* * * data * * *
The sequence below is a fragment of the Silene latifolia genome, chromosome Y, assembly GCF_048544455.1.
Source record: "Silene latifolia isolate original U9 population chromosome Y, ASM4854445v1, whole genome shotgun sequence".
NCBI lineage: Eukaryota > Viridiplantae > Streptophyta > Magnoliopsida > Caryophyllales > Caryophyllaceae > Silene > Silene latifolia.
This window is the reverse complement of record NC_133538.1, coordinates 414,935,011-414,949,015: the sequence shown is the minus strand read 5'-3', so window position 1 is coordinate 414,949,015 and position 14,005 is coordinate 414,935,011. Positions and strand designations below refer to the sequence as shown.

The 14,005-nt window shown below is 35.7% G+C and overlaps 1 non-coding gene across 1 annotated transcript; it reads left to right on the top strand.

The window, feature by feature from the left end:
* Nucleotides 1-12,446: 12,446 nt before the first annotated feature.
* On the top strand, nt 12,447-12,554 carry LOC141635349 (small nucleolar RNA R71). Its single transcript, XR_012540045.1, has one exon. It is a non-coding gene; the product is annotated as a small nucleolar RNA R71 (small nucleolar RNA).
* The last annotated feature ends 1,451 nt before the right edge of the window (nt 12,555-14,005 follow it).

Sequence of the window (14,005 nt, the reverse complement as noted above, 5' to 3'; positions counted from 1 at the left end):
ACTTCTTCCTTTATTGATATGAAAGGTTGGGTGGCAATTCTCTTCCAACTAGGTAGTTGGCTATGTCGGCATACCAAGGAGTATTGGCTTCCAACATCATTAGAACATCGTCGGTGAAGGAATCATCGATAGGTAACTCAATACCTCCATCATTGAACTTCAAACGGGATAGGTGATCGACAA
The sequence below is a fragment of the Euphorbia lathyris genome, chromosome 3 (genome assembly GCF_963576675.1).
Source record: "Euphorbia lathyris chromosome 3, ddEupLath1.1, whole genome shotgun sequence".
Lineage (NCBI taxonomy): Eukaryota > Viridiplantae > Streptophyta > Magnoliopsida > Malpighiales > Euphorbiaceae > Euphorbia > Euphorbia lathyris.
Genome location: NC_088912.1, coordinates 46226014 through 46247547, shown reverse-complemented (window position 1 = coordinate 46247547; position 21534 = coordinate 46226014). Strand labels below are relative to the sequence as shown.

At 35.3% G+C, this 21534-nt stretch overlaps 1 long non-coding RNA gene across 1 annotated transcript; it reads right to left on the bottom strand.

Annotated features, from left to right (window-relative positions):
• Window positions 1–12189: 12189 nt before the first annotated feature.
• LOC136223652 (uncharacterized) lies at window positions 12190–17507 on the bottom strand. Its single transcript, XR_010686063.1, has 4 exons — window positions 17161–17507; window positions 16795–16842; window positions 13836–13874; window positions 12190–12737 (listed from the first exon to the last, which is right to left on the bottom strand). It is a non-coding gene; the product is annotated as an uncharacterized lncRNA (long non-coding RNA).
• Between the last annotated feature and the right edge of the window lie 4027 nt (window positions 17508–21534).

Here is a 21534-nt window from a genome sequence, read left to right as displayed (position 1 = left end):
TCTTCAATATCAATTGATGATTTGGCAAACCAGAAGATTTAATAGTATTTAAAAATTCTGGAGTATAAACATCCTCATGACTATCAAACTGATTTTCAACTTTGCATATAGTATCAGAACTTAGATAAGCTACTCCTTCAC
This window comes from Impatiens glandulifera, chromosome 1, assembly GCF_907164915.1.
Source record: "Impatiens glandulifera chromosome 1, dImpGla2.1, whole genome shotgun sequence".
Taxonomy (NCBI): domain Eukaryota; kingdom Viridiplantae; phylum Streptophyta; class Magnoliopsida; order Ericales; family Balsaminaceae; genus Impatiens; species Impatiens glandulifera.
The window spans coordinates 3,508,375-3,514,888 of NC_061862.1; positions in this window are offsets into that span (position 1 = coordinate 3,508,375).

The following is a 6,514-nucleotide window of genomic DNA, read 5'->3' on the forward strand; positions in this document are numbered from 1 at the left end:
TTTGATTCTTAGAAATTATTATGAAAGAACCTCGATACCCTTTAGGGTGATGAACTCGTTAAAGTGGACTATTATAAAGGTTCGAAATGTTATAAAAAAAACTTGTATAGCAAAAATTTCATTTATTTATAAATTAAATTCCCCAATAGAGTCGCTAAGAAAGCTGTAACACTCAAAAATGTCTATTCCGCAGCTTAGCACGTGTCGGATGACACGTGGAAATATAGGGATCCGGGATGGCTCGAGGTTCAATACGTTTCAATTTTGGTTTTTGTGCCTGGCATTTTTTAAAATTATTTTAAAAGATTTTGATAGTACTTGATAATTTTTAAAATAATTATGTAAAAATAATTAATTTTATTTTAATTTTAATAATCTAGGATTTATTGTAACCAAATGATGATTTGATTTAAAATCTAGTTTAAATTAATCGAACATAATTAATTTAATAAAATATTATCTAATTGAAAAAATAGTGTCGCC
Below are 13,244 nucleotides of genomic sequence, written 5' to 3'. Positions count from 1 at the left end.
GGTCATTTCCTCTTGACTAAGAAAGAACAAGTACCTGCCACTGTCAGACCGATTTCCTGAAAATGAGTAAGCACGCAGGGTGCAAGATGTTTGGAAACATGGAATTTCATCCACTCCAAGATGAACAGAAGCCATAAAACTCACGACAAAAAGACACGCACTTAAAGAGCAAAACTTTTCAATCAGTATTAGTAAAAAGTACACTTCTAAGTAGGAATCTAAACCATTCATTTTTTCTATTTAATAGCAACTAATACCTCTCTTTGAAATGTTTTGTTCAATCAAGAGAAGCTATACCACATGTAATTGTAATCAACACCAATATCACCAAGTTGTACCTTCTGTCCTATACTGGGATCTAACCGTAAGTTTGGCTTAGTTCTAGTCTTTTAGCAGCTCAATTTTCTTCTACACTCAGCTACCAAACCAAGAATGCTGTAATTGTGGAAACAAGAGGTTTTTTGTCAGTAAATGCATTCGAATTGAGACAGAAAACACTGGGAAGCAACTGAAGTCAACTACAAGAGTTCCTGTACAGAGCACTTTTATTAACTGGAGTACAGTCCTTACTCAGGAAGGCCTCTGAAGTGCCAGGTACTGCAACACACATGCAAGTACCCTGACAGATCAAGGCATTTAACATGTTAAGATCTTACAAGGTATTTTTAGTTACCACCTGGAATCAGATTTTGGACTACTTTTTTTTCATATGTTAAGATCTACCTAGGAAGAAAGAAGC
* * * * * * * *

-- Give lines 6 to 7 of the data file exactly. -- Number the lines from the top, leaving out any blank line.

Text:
The window, feature by feature from the left end:
* Nucleotides 1-12,446: 12,446 nt before the first annotated feature.